44.07685 North (44° 4' 36.66" North)
70.26235 West (70° 15' 44.46" West)
geomagnetic declination 15.66° West
elevation 237 feet (72 meters)
grid square FN44ub 88ME
Paul N. Leonard
Auburn, ME 04210
I've been doing this a while, and while the days of Heathkit seemed golden for the Do-It-Yourselfer this is actually a much better time to build your own stuff. Integrated circuits getting smaller in packaging and bigger in functionality were a problem at first, but products are available now that make it easier to use the packages and increase what you can do considerably. Even better are the computer boards available such as Beagleboard, Arduino, and Raspberry Pi.
To take advantage of all these developments a good workplace and the right tools are needed. What follows is what I have found to work well and keep it fun.
Before you take out that IC or controller board and set it on your bench, you need to insure that a static discharge is not going to render your parts ineffective. One tiny zap may not destroy the part right away, it may just degrade it so it fails a bit down the road. So get rid of static before it starts.
Antistatic mats can be expensive and the first time you rip, tear, melt or cut through it you'll be wondering if it's worth it. I suggest you make your own inexpensive yet highly durable and repairable anti-static tabletop. This tabletop is in use on my workbench and it has been used where I have worked. There are two basic components, Masonite (also known as hardboard), and India ink.
Masonite is used because it is durable, has a smooth side to use as a workspace, and although it is wood it is not overly absorbent.
The key to this is India ink. Not just any India ink, it must be made with 100% Carbon black. Art stores carry the stuff, I prefer Speedball brand, but they also carry many non Carbon black based India inks. Carbon black is slightly conductive and so prevents static build up.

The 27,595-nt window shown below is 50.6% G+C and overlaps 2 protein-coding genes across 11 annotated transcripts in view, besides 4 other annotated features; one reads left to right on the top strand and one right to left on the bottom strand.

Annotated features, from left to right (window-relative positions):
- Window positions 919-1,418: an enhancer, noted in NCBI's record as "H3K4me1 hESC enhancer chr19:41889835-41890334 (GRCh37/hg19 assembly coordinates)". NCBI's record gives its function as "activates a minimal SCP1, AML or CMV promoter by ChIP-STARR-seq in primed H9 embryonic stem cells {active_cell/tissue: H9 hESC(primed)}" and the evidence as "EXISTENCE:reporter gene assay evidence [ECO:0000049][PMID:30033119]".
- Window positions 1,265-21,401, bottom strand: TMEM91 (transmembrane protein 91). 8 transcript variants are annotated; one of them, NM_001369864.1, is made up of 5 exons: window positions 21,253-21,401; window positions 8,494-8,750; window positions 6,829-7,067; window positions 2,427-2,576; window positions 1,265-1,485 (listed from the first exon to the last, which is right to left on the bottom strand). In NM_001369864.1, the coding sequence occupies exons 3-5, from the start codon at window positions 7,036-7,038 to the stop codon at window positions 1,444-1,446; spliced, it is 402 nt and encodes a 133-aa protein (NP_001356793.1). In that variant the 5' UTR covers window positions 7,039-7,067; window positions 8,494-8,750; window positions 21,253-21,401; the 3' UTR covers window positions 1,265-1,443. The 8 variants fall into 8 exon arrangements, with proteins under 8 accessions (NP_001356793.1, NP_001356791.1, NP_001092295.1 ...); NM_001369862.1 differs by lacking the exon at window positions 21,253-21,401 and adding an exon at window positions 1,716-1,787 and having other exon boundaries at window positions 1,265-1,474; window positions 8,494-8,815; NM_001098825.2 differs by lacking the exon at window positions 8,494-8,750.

Using a foam paint brush, and having the Masonite smooth side up on a protected floor, pour some India ink on the board and smooth it over the board with the brush. After the first coat dries, apply a second coat.
When completely dried, the Masonite can be installed and secured over your workspace. A metal edge, using angled aluminum, can be used as a quick touch discharge area for when you first approach the bench. At some position on the workspace, preferably near the back, install a solder lug with bolt and washer so a wire can be used to connect the conductive workspace to a good ground.
For most electronic projects, work can be directly on the workspace and your parts and boards will be safe. When working on projects with elevated voltages or sensitive inputs, you may want to provide an insulated board (unpainted) between the workspace and your project to prevent even this high impedance to allow a conduction path. I have only ever had one instance where this was noticable and it was while testing a small inverter for an LCD backlight. I could hear the slight arcing, so it was obvious what was happening.
This is the first of several tips for your DIY lab. I hope this helps.